As the members of the Nancy Page Quilt Club came to attention for this, the eight meeting of the club they heard the strains of MacDowell’s ‘To a Wild Rose.’ One quick-witted member exclaimed, “I know what flower we are making today. It’s the wild rose.” And sure enough it was. Nancy had made hers of a fast colored sprigged print with a white ground and pale pink flowers. But she might just as well have chosen pale pink in a solid color. In either case the center is made of large French knots done in fast colored embroidery cotton.

The leaves are done in green and the stem is either cut from a piece of the same green material or is made from bias tape. Nancy advises the use of bias tape, for then the stem is always even in width.

Of course the whole flower may be done in outline stitch. Or the colors may be put on by using crayons in the correct colors. To do this the design is faintly traced onto the white triangle and then the outlines are filled in with crayon. Next the material is pressed with a hot iron. This melts and sets the color from the crayon.

The flower may be appliqués in either one of two ways.

If the pieces are cut the exact size given they may be placed on the cloth according to the small inset pattern and then fastened with fine butthole stitch done in fast color embroidery cotton, the color of the material.

Or they may be cut one quarter inch larger all around than the pattern. Then the raw edges are turned under, basted ad pressed. After laying in place on the white triangle the pieces are fastened by using a slanting, fine or invisible hemming stitch.

When the members came to the club they has already pieced the urn which makes the lower half of the diamond block, seamed on to its upper edge the triangle of white, the piece 12 ½ by 12 ½ by 17 ½ inches.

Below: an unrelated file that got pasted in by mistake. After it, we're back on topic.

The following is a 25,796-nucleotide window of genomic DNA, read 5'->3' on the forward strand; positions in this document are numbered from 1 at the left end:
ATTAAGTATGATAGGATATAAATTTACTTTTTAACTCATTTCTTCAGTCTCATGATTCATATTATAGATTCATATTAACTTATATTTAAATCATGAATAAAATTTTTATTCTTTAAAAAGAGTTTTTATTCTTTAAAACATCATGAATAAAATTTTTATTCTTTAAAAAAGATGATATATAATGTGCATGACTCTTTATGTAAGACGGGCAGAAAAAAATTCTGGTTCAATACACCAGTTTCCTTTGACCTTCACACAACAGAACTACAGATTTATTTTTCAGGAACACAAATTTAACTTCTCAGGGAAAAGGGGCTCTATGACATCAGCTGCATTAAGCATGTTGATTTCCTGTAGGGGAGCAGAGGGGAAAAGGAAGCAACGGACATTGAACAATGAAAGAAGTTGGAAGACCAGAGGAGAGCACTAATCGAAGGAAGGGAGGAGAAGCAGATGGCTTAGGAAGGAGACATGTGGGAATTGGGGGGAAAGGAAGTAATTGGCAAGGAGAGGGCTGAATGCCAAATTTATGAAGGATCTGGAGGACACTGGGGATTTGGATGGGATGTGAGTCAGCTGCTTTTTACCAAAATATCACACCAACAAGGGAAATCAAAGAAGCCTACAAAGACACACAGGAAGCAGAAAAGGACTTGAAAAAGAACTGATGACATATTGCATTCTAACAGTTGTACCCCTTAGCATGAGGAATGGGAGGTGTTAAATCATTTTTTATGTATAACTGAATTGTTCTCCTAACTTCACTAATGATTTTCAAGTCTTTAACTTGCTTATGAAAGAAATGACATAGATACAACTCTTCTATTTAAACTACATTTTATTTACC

The birds may or may not have been appliquéd before the flower is put on. The patterns for the birds and for the pieces of the urn have already been given in this series. A wise quilt maker has stored them away for future use in her Nancy Page quilt scrap book.

By tracing the outline faintly on the white, one has a pattern to go by. Then by tracing the pattern onto a piece of light weight cardboard one has a pattern which may be cut and used as a guide. And this still allows one to keep the original with its attached directions in the scrap book.

Here is the pattern for the Lily of the Valley. You can copy and save it to your computer. When you print out your pattern make sure the 1 inch square is the correct size.

Here is my completed Wild Rose block!

Do you have any Garden Bouquet Quilt blocks to show off? Leave a link to your blog post about it in the comment section or email me a photo so I can share with everyone!

I hope you are enjoying this series! I'm sorry this is 2 weeks late! I've had a lot on my plate lately! I hope to update my blog soon. :)


Quick Links to:

Month 1: Beginning Instructions, Urn, and Basket Instructions

Month 2, Part 1: The Tulip

Month 2, Part 3: The Meek Bird

Month 3: The Cactus

Month 4: Lily of the Valley

Hand Appliqué

Machine Appliqué

Alternate Method of Appliqué Tutorial

Biased Binding Tutorial